We must engage in dialogue. It will encourage us to think along different lines, force us to go more deeply into the subject and find better ways of expressing ourselves. However, the desire to come together as brothers and sisters must not lead to a watering down or whittling away of truth. Embracing this challenge with clarity, in humility, with confidence and prudence will help the Church purify herself.
Re-learn our beliefs and make it personal
We have a responsibility to learn our beliefs anew, in the light of the arguments over various ethical concerns that are raging through society today. Failure to do so will be a great sin of omission on the part of Catholics.
Abortion, euthanasia, contraception, in-vitro fertilisation and homosexuality are not issues only for theologians to debate. These are real issues which when translated to policy, affect our lives in very personal and concrete ways.
Consider these questions:
- Why is abortion wrong?
- Is it wrong because the Church says so?
- Or would it be wrong simply because the killing of an innocent is wrong?
- Can abortion be wrong because it hurts the mothers who go through abortion?
- Would it still be wrong if it is legalised?
These are difficult questions where emotive sides are taken. They have an impact not only on mothers but also on all of us in respect of our core beliefs as Catholics. The reality of these questions hits home when a friend, wife or daughter comes to us with these questions.
Bring this dialogue to others
It is futile to shout in the wind. The nature of ethical debates in our pluralistic society is that non-Catholics are not predisposed to scriptural quotes. At the same time, it is important for Catholics to understand alternate views and what they are based on.
The articles in this series will provide both sides of the arguments in the secular world, as well as insights into how the Church’s position can be constructively proffered.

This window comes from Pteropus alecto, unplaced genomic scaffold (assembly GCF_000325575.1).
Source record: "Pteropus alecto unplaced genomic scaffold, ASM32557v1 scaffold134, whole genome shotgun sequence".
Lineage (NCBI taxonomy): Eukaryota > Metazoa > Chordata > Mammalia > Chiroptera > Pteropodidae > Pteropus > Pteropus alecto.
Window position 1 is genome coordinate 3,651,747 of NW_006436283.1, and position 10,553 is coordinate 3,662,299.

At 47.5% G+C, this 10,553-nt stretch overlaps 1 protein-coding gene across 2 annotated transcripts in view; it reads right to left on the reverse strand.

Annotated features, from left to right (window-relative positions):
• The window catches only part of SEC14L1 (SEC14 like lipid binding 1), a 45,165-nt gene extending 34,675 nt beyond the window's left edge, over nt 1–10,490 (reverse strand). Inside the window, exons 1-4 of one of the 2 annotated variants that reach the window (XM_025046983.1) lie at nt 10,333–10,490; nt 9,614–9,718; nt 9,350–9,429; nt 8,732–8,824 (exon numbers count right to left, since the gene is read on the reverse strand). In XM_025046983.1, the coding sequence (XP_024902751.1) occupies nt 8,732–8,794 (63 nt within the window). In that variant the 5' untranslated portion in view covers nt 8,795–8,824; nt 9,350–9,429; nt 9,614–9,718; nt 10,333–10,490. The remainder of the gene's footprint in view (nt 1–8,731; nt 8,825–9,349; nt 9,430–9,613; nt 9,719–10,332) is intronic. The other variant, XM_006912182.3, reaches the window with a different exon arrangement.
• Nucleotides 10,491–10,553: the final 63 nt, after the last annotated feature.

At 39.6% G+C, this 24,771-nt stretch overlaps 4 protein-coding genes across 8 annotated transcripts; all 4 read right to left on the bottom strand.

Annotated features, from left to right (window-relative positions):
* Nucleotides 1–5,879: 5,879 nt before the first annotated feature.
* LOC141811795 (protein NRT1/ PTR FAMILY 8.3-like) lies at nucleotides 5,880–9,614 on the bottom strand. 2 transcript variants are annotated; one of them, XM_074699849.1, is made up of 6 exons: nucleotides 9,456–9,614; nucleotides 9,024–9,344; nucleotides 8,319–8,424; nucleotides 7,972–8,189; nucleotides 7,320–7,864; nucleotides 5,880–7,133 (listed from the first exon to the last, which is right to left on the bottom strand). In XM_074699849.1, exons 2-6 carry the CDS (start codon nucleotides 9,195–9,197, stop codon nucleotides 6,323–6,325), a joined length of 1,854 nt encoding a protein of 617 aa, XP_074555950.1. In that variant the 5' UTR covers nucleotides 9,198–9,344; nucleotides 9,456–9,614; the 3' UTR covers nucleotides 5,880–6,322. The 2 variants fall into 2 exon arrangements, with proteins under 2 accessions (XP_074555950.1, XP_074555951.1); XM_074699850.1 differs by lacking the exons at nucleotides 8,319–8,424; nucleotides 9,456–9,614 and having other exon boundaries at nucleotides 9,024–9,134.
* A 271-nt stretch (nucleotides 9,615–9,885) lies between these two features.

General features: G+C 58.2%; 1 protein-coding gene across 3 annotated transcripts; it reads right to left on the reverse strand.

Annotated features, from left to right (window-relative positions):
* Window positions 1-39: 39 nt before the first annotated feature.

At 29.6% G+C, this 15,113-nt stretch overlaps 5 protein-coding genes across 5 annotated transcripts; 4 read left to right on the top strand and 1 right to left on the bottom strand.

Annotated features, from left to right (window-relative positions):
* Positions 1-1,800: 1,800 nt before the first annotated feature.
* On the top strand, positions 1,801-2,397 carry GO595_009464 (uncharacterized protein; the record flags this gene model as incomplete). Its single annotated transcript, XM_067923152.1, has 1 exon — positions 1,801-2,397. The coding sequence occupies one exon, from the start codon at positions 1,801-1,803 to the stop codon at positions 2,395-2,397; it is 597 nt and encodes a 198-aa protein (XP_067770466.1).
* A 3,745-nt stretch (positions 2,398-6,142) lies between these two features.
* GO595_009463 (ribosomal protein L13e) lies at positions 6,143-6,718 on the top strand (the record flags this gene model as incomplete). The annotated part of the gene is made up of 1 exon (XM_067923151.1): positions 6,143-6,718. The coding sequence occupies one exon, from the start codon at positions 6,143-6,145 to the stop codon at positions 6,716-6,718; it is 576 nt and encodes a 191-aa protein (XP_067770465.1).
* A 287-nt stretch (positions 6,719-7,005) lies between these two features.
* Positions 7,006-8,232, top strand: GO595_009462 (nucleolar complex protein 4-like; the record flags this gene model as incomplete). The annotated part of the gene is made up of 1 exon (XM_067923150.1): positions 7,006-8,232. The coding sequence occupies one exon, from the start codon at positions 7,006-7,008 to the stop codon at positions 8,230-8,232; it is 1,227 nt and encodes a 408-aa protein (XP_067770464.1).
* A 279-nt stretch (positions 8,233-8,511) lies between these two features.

In this pluralistic society such as ours, ethical opinions are social issues.
Catholics need to learn how to engage the world in a manner that is constructive towards societal development, along with ethical development of the whole person.
We must not go quietly into the night, while apathy eats away slowly at our moral and social fabric.
The Values Series in a Nutshell
- Objective. This series aims to provide the context and perspectives for Catholics to understand specific social and personal issues in order to be able to engage constructively in dialogue with other Catholics and non-Catholics.
- Topics. The series will cover sex, contraception, in-vitro fertilisation, abortion, homosexuality, physician assisted suicide, organ donation and gambling.
- Framework. Every fortnight we will have a main article as well as an “In a Nutshell” box that will give:
o Definitions of terminology used
o The current landscape (legal, societal prevalence, etc)
o The secular arguments for and against
The Church’s position with references to Scripture and Church documents, will be highlighted in a separate box.
Our Church Teachings
- Be ready to give a reason
“…always have your answer ready for people who ask you the reason for the hope that you all have.” (1 Peter 3:15)
- Do the right thing
“So for one who knows the right thing to do and does not do it, it is a sin.” (James 4:17)
- The Church benefits from criticism and persecution
“Indeed, the Church admits that she has greatly profited and still profits from the antagonism of those who oppose or who persecute her.” (The Church in the Modern World, 44)
“… but the greater the number of persecutions which are inflicted upon us, so much the greater the number of other men who become devout believers through the name of Jesus.” (cf Justin, Dialogus cum Tryphene)
OUR SOCIAL MISSION
By Caritas Singapore Community Council